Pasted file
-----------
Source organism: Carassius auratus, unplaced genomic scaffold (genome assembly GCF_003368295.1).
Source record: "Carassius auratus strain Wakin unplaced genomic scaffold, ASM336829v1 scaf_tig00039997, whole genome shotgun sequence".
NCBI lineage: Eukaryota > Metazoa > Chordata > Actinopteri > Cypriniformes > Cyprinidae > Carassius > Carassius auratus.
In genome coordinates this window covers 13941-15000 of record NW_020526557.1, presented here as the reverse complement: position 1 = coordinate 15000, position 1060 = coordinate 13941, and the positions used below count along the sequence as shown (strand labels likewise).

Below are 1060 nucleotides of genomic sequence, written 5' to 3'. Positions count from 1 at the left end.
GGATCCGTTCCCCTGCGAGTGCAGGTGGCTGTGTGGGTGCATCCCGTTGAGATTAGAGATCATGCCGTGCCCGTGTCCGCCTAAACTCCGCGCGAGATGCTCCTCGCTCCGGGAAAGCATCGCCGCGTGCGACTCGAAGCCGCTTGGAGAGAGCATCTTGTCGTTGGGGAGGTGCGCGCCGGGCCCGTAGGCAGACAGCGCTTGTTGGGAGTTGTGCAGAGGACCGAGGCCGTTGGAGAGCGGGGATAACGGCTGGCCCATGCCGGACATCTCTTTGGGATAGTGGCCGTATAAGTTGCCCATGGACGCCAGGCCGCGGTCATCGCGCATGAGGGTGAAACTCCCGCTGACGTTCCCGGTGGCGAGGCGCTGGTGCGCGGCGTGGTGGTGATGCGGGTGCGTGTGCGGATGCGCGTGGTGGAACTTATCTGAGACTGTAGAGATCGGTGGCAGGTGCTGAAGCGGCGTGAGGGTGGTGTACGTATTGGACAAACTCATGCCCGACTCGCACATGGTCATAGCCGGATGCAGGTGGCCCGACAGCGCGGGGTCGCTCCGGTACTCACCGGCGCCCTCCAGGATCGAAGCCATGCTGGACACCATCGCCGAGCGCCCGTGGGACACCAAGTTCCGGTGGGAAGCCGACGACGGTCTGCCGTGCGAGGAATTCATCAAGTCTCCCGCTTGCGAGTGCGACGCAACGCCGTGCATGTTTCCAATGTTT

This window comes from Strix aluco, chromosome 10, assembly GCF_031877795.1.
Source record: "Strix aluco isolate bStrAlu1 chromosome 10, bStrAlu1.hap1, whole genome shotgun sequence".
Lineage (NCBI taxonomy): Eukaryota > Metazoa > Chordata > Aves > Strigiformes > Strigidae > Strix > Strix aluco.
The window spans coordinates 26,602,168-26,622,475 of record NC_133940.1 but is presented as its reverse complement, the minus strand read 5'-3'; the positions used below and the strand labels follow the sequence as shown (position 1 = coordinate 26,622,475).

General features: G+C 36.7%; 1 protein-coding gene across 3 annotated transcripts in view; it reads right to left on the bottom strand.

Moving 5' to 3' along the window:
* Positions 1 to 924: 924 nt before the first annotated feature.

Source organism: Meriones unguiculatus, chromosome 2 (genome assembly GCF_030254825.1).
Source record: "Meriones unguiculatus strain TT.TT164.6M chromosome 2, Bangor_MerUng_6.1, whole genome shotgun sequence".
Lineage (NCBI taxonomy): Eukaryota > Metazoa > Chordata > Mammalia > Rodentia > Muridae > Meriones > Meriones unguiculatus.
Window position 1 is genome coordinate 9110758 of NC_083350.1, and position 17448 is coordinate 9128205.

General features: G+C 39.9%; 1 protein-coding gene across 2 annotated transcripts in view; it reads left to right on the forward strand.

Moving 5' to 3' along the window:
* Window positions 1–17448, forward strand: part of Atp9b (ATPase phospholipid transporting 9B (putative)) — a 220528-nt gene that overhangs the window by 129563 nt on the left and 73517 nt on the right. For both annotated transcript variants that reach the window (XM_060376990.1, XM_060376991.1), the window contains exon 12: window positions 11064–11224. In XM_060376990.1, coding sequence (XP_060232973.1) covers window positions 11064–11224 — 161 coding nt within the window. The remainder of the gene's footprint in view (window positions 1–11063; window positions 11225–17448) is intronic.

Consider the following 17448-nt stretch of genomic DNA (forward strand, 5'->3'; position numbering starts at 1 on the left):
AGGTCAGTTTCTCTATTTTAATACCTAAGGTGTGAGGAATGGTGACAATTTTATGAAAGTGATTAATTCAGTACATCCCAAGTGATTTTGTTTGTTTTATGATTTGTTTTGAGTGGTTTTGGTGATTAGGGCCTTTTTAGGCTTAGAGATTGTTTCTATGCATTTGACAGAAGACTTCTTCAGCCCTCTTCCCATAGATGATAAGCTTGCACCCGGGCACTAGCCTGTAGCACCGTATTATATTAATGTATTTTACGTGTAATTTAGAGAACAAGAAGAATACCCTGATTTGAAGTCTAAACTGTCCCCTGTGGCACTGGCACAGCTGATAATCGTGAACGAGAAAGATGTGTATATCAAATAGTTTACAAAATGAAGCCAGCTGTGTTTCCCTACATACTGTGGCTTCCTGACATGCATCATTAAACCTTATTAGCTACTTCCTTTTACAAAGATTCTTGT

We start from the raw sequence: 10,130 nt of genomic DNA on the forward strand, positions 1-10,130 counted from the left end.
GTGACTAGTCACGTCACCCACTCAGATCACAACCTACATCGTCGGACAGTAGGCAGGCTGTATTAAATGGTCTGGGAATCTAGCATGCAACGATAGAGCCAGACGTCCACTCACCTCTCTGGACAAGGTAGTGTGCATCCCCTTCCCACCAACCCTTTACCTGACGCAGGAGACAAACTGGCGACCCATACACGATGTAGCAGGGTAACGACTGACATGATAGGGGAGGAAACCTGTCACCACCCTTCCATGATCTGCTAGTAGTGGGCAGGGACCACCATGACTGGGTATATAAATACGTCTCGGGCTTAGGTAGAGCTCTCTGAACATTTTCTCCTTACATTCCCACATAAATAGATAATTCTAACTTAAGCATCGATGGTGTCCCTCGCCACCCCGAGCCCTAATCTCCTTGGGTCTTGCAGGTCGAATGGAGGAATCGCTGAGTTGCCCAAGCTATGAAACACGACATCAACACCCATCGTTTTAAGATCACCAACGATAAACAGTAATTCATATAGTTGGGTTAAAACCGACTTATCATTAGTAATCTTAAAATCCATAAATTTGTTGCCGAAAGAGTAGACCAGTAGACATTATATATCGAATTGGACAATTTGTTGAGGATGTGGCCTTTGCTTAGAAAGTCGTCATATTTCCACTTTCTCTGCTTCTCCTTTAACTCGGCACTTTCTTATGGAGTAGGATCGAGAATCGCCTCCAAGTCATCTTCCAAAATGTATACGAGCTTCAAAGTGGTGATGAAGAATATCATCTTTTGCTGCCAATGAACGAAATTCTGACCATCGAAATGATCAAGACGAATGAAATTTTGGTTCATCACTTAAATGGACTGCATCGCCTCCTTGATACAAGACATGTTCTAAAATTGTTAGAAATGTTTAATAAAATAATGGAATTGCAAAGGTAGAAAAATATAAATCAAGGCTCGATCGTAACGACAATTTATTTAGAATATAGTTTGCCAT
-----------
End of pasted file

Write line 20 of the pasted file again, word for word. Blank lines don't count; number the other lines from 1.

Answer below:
* Window positions 1–17448, forward strand: part of Atp9b (ATPase phospholipid transporting 9B (putative)) — a 220528-nt gene that overhangs the window by 129563 nt on the left and 73517 nt on the right. For both annotated transcript variants that reach the window (XM_060376990.1, XM_060376991.1), the window contains exon 12: window positions 11064–11224. In XM_060376990.1, coding sequence (XP_060232973.1) covers window positions 11064–11224 — 161 coding nt within the window. The remainder of the gene's footprint in view (window positions 1–11063; window positions 11225–17448) is intronic.